Tuesday, November 29, 2011

What's Really In That Protein Bar?


Sometimes I feel that being a coach is kind of like being a parent (in the loosest sense). Clients will ask questions all day, and most of the questions have to do with food. "Can I eat this?", "Is ___ bad for me?", etc.

It all depends on what their goals are, but usually if you have to ask, the answer is no. Michael Pollan has a food rule that I really like to live by: "Don't eat anything with ingredients a third grader couldn't pronounce". While it doesn't encompass everything you shouldn't eat, it certainly narrows down the list. Protein bars are one of the items on a long list of products that are full of  ingredients. The unique problem with that is most people eat them because they feel it will help with fat loss, muscle gain and so on. A lot of people tend to fall for the flashy label and the "organic/natural" logos on the front and forget to look at the ingredients. More often that not a protein bar will actually contain more sugar than protein.

I am going to look at the ingredients of 3 major protein bars and see what kind of crap I can come up with. I won't be looking at things like saturated fat content though, because we like our fat, don't we?

Clif Builder Bar

Ingredients: Soy Protein Isolate, Beet Juice Concentrate, Organic Brown Rice Syrup, Organic Evaporated Cane Juice, Palm Kernel Oil, Unsweetened Chocolate, Organic Rolled Oats, Cocoa, Organic Soy Protein Concentrate, Organic Sunflower Oil, Vegetable Glycerin, Natural Flavors, Organic Dry Roasted Almonds, Rice Starch, Evaporated Cane Juice, Inulin (Chicory Extract), Cocoa Butter, Organic Milled Flaxseed, Organic Oat Fiber, Soy Lecithin, Salt, Red Cabbage Color.

A big selling point for these bars is that they are "32%" organic. Well that's great, except organic sweeteners are still sweeteners, and they are 2 of the first 4 ingredients. I count a total of 4 sweeteners in this product, the brown rice syrup, evaporated cane juice (it's on there twice) and the vegetable glycerin. In addition to this, the protein in this bar comes from two versions of soy. Soy protein is not an effective alternative to animal based protein.  It is high in antibodies, and the more soy you eat, the more likely you are to develop allergies to it. Unless the soy has been fermented, it will contain protein enzyme inhibitors that block the the enzymes need for protein digestion.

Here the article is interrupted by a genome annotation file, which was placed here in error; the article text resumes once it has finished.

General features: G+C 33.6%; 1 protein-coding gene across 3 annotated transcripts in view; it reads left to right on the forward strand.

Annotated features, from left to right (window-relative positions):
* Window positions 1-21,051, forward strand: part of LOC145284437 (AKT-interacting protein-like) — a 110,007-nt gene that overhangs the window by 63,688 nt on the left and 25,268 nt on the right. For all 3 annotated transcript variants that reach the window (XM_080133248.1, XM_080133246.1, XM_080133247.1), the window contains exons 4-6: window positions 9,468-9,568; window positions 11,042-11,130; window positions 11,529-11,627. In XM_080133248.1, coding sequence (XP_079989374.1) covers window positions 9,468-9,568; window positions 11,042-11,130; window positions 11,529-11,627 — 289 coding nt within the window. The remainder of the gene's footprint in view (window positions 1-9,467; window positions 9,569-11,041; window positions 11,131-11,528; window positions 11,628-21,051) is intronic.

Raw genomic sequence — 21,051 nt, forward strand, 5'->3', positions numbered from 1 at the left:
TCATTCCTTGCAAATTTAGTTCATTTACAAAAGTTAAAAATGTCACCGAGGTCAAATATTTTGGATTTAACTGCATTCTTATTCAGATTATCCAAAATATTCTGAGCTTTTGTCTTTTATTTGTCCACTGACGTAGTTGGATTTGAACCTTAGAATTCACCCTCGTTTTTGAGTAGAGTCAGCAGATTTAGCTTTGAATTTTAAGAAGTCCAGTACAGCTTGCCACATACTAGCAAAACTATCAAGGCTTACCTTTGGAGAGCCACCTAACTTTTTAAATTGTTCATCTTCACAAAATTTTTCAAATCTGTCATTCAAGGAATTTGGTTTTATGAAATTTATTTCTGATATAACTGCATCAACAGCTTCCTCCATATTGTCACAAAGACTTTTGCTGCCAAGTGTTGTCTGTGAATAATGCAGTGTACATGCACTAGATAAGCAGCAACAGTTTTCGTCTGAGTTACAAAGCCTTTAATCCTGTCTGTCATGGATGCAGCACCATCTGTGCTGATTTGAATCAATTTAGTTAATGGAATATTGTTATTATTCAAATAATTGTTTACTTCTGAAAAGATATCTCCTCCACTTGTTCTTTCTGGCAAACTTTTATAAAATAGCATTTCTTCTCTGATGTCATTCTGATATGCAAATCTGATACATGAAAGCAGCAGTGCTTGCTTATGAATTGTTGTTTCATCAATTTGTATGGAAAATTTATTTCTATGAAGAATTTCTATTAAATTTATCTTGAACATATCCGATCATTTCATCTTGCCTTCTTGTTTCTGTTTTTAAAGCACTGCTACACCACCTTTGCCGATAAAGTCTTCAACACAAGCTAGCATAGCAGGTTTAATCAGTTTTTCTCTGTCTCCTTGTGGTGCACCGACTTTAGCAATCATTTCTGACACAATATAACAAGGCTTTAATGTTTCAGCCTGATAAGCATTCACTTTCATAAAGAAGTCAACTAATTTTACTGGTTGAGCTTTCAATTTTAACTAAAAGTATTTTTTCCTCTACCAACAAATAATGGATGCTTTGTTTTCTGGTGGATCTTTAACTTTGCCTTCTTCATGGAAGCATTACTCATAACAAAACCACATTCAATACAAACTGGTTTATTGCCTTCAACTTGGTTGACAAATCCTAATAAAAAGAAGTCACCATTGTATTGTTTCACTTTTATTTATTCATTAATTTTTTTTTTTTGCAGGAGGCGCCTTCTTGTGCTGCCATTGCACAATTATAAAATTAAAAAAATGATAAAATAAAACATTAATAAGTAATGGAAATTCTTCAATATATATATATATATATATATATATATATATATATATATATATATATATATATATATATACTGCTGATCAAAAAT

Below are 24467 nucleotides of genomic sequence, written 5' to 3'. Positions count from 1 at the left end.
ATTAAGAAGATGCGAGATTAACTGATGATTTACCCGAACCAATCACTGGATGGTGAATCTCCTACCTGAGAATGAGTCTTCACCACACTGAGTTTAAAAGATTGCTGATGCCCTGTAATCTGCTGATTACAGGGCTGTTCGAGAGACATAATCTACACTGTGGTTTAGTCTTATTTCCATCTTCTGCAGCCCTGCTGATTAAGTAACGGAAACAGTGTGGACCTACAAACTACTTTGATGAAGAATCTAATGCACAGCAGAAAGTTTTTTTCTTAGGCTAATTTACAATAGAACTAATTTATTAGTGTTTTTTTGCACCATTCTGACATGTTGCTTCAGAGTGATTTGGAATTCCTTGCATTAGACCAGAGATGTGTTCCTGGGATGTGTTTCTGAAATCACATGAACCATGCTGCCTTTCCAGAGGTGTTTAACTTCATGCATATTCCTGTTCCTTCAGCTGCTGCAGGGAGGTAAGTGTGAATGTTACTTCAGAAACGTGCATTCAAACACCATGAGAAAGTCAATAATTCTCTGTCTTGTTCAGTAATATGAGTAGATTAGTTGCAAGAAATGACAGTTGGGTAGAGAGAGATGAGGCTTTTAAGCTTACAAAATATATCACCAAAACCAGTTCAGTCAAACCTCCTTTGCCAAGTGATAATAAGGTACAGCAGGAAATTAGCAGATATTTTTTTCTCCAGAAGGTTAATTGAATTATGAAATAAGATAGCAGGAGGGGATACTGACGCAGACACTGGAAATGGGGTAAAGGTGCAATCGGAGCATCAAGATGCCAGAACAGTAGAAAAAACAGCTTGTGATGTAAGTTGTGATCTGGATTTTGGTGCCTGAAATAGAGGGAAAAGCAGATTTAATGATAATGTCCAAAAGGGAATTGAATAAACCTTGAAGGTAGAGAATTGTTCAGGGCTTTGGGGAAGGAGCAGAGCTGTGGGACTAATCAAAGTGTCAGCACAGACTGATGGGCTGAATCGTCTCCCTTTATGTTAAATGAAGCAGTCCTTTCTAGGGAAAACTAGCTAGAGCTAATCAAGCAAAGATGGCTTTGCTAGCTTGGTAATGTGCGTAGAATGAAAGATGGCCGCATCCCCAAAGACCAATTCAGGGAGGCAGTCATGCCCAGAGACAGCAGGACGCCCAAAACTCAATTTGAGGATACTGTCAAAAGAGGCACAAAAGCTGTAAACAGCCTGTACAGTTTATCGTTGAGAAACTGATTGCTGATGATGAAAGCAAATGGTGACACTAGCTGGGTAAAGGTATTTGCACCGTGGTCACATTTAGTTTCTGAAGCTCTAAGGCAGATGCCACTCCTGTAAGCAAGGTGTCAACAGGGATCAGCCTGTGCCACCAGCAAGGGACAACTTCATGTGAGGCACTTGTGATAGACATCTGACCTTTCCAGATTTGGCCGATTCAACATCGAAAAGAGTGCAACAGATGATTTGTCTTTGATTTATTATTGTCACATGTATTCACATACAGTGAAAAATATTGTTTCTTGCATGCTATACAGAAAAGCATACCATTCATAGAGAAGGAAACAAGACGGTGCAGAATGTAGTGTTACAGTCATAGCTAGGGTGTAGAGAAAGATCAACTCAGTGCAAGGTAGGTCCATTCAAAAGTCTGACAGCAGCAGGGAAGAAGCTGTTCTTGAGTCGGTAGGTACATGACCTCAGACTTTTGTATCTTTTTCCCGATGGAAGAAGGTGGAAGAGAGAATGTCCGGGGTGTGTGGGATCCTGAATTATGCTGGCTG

Not exactly what you want when you are trying to eat more protein, is it?


Met-RX BIG 100


INGREDIENTS: METAMYOSYN® V100 Protein Blend (Whey Protein Concentrate, Milk Protein Concentrate, Calcium Sodium Caseinate, Whey Protein Isolate, Dried Egg White, L-Glutamine), Corn Syrup, Brown Rice Syrup, Sugar, High Fructose Corn Syrup, Glycerin, Milk Powder, Natural Flavors, Crystalline Fructose, Maltodextrin, Canola Oil, Water, Potassium Chloride, Corn Starch, Chocolate Liquor, Vitamin and Mineral Blend (Tricalcium Phosphate, Ascorbic Acid, Ferrous Fumarate, d-Alpha
Tocopheryl Acetate, Niacinamide, Zinc Oxide, Copper Gluconate, d-Calcium Pantothenate, Vitamin A Palmitate, Pyridoxine Hydrochloride, Thiamin Mononitrate, Riboflavin, Folic Acid, Biotin, Potassium Iodide, Cyanocobalamin), Cocoa Butter, Butter Oil, Soy Lecithin, Wheat Germ, Almond Meal, Peanut Flour.


Where do I begin with this one? Ever wonder how it can taste so much like cookie dough? With the 30 grams of sweetener, it pretty much is. In addition to containing corn syrup, brown rice syrup, sugar, HFCS, glycerin, it also contains maltodextrin which has been known to cause gas and make you crap your pants. It also contains canola oil, wheat germ, and peanut flour for some strange reason. Soy makes another appearance, and corn starch shows up high on the list as well. It may contain 27 grams of protein from whey and egg whites, the trade-off is nowhere near worth it. How many of these ingredients can you pronounce?

 

MuscleTech Smart Protein™ Bars


Ingredients: Protein Isolate Blend (Whey Protein Isolate, Milk Protein Isolate), Soy Protein Isolate, Chocolate Coating (Maltitol, Palm Kernel Oil, Whey Protein, Sugar, Cocoa Powder, Soy Lecithin, Vanillin), Chocolate Cookie Pieces (Wheat Flour, Sugar, Partially Hydrogenated Soybean and/or Cottonseed Oil, Cocoa (Processed with Alkali), Salt, and Sodium Bicarbonate), Glycerine, Polydextrose, Corn Syrup, Water, Hydrolyzed Gelatin, Fractionated Palm Kernel Oil, Sugar, Rice Flour, Cocoa (Processed with Alkali), Fructose, Natural and Artificial Flavors, Chocolate Liquor, Non Fat Dry Milk, Salt, Soy Lecithin, Rice Starch, Sucralose, Evaporated Cane Juice, Peanut Flour, Wheat Starch, Almond Flour, Pecans, Walnuts, Cashews, Hazelnuts.